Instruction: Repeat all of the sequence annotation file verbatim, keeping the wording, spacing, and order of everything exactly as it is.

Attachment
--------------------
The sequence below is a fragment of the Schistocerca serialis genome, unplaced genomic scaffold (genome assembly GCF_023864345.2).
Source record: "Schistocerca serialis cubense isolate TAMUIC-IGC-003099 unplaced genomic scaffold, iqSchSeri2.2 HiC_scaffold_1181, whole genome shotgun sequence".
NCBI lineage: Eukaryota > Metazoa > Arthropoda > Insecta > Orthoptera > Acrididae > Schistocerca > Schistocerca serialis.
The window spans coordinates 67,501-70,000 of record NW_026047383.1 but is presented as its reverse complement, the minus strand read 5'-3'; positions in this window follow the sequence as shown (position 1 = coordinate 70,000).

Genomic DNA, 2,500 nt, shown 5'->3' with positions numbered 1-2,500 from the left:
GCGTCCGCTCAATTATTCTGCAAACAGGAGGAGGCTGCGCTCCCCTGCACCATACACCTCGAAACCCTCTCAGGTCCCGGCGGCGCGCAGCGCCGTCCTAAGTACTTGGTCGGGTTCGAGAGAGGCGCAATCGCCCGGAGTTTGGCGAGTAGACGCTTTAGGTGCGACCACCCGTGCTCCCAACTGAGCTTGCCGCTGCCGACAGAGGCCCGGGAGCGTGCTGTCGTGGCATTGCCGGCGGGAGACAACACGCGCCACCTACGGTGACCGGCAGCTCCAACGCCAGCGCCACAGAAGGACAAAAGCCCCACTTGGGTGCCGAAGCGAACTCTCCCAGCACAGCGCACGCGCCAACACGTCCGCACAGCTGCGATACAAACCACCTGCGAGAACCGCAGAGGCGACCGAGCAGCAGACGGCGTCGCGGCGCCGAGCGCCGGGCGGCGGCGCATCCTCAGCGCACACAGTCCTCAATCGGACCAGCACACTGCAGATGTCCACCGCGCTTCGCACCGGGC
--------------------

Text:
The sequence below is a fragment of the Schistocerca serialis genome, unplaced genomic scaffold (genome assembly GCF_023864345.2).
Source record: "Schistocerca serialis cubense isolate TAMUIC-IGC-003099 unplaced genomic scaffold, iqSchSeri2.2 HiC_scaffold_1181, whole genome shotgun sequence".
NCBI lineage: Eukaryota > Metazoa > Arthropoda > Insecta > Orthoptera > Acrididae > Schistocerca > Schistocerca serialis.
The window spans coordinates 67,501-70,000 of record NW_026047383.1 but is presented as its reverse complement, the minus strand read 5'-3'; positions in this window follow the sequence as shown (position 1 = coordinate 70,000).

Genomic DNA, 2,500 nt, shown 5'->3' with positions numbered 1-2,500 from the left:
GCGTCCGCTCAATTATTCTGCAAACAGGAGGAGGCTGCGCTCCCCTGCACCATACACCTCGAAACCCTCTCAGGTCCCGGCGGCGCGCAGCGCCGTCCTAAGTACTTGGTCGGGTTCGAGAGAGGCGCAATCGCCCGGAGTTTGGCGAGTAGACGCTTTAGGTGCGACCACCCGTGCTCCCAACTGAGCTTGCCGCTGCCGACAGAGGCCCGGGAGCGTGCTGTCGTGGCATTGCCGGCGGGAGACAACACGCGCCACCTACGGTGACCGGCAGCTCCAACGCCAGCGCCACAGAAGGACAAAAGCCCCACTTGGGTGCCGAAGCGAACTCTCCCAGCACAGCGCACGCGCCAACACGTCCGCACAGCTGCGATACAAACCACCTGCGAGAACCGCAGAGGCGACCGAGCAGCAGACGGCGTCGCGGCGCCGAGCGCCGGGCGGCGGCGCATCCTCAGCGCACACAGTCCTCAATCGGACCAGCACACTGCAGATGTCCACCGCGCTTCGCACCGGGC